process work

Install for 10Days Winchester.

Here are a few images from the third and final canvas for 10days Chalk in Winchester. 
Yesterday was the installation for opening on Sat 10th Oct. With very little idea how these were going to look until they finally made it up on to the wall I had resigned myself to adding sections on site. 

Throughout the entire making process I had these 3m panels flat on the floor. Making it very difficult to fully see the work or understand the overall impact.

Along with the three large panels made to hang on the red brick wall originally an exterior wall within the Theatre. 
I also included some smaller test pieces and several 50x50 cm squares that I had initially worked through exploring how the chalk was reacting to the surface the differences between varnishes, matt mediums and egg. 

Much like my exhibition at Siobhan Davies I wanted to keep the entire body of work together creating a narrative from start to finish throughout the space.

The second Canvas going up with the help from Spatz at the Theatre. Installation was complete within four hours my record time and I maintain that was down to the expert help and patience from Spatz who was a complete star from start to finish. 

These are taster images as I don't want to spoil the entire exhibition before it opens. 

I will be posting more images up in the next few weeks.
The Biennial opens on Saturday everyone is welcome. There will be a trail of openings  across the city starting at the gallery at Winchester College of Art. I will be at the theatre from 4pm where I will give a brief welcome and will be around for any questions afterwards.

Physical traces of making part 2

In the previous post I briefly talked about the development work around the traces of making. 
Here's some of the work I started a couple of years ago. I wanted to see how different sized pieces of clay would impact on the shapes and forms that could be created through simply using  my hands.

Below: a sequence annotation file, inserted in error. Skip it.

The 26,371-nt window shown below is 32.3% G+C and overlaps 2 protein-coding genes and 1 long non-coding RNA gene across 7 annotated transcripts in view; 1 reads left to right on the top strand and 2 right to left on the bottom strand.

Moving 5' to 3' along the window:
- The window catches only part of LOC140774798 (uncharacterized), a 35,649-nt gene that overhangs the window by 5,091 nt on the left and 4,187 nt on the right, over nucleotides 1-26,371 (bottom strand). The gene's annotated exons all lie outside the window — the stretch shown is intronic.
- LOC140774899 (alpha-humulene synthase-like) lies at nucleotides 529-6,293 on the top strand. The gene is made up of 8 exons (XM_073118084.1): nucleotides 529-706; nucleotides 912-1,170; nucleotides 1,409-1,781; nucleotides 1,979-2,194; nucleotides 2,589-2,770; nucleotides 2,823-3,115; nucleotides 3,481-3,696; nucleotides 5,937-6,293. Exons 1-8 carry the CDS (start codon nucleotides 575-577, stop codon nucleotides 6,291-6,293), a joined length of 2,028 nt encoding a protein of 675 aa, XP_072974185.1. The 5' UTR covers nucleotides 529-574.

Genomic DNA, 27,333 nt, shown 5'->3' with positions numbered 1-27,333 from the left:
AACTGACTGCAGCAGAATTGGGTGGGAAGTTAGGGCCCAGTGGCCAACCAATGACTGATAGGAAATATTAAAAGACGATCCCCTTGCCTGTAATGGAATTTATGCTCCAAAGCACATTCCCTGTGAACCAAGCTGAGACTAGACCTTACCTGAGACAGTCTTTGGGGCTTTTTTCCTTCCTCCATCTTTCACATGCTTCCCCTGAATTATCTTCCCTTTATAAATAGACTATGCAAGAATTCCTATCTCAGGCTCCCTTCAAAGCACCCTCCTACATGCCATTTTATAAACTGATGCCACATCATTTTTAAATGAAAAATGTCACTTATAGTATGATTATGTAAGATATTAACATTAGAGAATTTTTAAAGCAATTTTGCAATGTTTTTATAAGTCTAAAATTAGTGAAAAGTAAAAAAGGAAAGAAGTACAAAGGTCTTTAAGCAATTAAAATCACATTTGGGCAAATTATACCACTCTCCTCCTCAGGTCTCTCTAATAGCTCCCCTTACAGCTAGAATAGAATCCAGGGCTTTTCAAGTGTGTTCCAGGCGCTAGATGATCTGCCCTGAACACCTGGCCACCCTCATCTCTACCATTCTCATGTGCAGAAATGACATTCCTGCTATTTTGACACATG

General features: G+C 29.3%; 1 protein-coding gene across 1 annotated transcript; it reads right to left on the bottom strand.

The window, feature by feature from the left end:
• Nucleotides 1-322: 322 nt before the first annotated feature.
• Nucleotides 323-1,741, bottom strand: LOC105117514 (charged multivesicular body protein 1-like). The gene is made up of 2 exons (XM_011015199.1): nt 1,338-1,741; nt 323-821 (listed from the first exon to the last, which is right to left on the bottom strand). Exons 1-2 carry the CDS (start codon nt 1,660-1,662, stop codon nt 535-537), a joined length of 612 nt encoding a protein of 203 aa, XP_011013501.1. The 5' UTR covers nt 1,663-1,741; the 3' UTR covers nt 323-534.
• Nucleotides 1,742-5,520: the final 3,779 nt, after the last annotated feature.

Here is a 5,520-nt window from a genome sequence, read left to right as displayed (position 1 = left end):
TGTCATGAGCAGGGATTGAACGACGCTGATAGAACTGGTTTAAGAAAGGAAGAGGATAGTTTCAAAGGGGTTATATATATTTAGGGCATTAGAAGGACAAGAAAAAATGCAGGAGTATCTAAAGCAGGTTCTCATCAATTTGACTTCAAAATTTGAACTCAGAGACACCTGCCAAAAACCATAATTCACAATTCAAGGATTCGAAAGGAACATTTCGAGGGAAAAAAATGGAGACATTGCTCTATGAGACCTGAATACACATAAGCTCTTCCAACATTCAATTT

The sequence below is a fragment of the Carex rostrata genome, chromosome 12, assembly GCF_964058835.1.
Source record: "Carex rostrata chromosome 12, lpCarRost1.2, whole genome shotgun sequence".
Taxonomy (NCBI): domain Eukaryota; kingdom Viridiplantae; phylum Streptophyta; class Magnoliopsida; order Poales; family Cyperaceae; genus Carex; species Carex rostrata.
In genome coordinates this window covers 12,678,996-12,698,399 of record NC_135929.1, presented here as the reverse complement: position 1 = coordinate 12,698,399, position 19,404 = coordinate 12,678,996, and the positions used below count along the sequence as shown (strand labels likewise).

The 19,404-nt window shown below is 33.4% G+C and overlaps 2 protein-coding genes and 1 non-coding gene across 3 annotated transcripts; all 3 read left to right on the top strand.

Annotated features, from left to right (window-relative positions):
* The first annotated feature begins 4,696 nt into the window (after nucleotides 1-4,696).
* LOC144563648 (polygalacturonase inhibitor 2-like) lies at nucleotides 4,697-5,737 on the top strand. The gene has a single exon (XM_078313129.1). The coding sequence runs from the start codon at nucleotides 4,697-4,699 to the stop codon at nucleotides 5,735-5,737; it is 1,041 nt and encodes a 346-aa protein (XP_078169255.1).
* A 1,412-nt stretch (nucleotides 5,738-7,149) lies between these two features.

As I mentioned by following simple words led as instructions these small abstract shapes began to take place. 

As I worked through each ball of clay I wrote down what I had done and how each shape had been made.
For example: using both hands pressed down on to the table. 

I gradually worked through porcelain paper clay, terracotta and a course black chunky clay.
To see if that had any impact on the work or whether the colour changed the way I handled the clay. 


As I began to accumulate a collection of interesting objects I considered the idea of extending this exploration to involve other people. 
As a maker I felt that I may be making certain assumptions around the capabilities of the clay and second guessing how it would behave which could hinder the outcome. 

Here are a few examples of Lisa's pieces. A friend of mine who has no knowledge of clay. 

It was an interesting process as there were some similarities between my own pieces and Lisa's. This most likely came about from one another's understanding of the words used as opposed to the clay. 

So… Is the clay simply the felicitator for the work and what is more important here?